Will the West Weigh in on Syria's Unrest?

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For three months, Syrian protesters have risked their lives to end the dictatorship of President Bashar Assad.

And as he continues to clings to power, street demonstrations and the number of refugees are growing.

Assad addressed his nation Sunday for the first time in two months. He said he's open to reform but claims the protests are the work of "vandals and saboteurs," and won't be tolerated.

Thousands of Syrians answered his speech with more demonstrations, as supporters of Assad clashed with the regime’s opponents.

Human rights groups say Syrian security forces have killed more than 1,400 people and detained more than 10,000 since the protests began in March.

Turkey has opened its borders to several thousand refugees. Many

of them say they won't go back until Assad is gone.

Former Syrian army soldier Tharwat Faydo said he was disgusted by the army's brutality against the protesters. He threw down his gun, joined the protesters, and was hidden for five days until he could escape to Turkey.

"The refugees need help from the whole world to return back to Syria," Faydo said. "We thank Turkey and the countries who have been helping out the refugees, but this is not enough."

Help from the West for the Syrians appears to be more in the form of moral support rather than a push for regime change. Actress Angelina Jolie recently visited the refugees on behalf of the United Nations.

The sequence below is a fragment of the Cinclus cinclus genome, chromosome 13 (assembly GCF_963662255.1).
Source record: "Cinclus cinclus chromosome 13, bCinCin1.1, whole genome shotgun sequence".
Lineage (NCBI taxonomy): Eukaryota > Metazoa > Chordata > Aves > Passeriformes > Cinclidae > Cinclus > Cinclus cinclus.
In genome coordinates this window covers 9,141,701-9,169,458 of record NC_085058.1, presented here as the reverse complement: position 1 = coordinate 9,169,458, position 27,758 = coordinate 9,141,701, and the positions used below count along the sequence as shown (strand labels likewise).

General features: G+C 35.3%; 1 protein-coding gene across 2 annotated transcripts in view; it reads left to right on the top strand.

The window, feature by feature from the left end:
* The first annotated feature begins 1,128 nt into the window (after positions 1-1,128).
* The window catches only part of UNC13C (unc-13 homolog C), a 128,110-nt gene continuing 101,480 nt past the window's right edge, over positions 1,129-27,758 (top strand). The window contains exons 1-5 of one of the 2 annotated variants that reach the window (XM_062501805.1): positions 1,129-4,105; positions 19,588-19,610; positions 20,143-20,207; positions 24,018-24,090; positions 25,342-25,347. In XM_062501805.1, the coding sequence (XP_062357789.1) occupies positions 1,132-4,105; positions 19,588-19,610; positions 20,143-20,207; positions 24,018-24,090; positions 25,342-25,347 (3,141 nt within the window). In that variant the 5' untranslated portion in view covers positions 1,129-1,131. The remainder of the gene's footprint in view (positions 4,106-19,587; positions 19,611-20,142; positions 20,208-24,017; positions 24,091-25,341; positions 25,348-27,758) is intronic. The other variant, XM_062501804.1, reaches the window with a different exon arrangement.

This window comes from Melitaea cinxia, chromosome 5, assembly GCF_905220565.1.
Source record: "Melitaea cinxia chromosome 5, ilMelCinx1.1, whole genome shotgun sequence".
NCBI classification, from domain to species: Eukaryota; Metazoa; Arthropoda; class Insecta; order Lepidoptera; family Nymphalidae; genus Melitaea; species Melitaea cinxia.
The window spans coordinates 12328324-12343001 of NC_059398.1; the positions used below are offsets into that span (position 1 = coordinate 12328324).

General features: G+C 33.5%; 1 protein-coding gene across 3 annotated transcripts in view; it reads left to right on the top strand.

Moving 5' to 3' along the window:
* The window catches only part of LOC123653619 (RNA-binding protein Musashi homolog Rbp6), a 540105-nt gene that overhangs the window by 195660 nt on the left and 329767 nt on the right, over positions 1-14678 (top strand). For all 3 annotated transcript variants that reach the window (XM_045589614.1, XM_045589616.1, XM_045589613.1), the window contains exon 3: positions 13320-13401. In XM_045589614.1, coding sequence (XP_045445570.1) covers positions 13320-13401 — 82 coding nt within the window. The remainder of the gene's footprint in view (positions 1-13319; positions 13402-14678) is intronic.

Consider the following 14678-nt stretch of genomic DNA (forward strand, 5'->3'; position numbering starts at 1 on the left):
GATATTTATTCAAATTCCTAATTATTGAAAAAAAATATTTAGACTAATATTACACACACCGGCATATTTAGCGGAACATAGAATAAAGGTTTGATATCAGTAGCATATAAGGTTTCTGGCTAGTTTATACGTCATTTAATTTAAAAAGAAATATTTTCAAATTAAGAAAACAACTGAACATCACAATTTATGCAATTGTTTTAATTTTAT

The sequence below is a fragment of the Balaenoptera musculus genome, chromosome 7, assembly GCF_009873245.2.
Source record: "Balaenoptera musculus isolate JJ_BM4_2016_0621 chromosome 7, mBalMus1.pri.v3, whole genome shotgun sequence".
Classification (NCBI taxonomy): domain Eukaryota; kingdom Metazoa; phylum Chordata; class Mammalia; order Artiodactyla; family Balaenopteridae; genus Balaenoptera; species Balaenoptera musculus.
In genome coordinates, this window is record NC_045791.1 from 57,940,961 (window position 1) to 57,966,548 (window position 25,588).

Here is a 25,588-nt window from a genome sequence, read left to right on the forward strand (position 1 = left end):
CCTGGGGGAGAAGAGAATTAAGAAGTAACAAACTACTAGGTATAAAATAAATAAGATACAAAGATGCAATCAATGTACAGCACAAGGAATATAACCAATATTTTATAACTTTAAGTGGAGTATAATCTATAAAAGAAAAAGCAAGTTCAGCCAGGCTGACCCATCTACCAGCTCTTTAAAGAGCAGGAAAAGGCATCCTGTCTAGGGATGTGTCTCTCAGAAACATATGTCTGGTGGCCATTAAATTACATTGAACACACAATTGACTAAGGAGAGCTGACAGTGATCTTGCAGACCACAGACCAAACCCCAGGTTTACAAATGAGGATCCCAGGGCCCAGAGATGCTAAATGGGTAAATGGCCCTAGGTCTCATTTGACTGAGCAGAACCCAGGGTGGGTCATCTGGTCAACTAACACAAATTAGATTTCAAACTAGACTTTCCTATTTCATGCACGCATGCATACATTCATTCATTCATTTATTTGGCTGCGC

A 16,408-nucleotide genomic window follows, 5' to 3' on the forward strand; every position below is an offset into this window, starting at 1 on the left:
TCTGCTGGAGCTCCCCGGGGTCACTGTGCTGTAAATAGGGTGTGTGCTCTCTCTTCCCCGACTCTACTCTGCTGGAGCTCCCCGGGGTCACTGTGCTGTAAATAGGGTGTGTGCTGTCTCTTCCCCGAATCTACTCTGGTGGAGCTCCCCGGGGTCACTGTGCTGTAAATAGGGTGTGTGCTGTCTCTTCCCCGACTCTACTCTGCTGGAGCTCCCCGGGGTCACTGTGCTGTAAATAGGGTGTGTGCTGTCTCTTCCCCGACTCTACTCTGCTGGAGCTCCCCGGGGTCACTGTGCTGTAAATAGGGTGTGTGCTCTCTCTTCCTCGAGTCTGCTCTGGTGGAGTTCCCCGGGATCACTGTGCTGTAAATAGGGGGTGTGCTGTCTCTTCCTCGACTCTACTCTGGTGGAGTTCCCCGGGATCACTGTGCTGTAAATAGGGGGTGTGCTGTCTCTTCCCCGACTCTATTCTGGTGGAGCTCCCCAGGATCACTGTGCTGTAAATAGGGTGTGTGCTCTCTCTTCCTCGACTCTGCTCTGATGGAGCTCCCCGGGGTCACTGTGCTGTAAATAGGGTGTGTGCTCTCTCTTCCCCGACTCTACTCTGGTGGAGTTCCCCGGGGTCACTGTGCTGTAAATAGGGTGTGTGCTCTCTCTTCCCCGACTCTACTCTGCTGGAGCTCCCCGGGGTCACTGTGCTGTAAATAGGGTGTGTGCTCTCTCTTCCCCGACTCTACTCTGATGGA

"What I've been most impressed by, impressed and disturbed by, [is] how much they understand about what is happening in their country," Jolie said. "How they speak about family members being killed, themselves hearing gunfire, seeing their houses bombed, having to leave everything."

The White House has shown little appetite for toppling Assad compared to efforts for ousting President Hosni Mubarak in Egypt and Moammar Gadhafi in Libya.

"There needs to be first and foremost a cessation of violence against innocent Syrians. There needs to be actual action towards political dialogue so that this transition to a more democratic Syria can take place," White House Press Secretary Jay Carney said.

"And as we have said in the past, President Assad needs to either lead that transition or get out of the way," he said.

The Assad regime remains an ally of Iran and a host for terrorist leaders.

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John Waage

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John Waage has covered politics and analyzed elections for CBN News since 1980, including primaries, conventions, and general elections. 

He also analyzes the convulsive politics of the Middle East.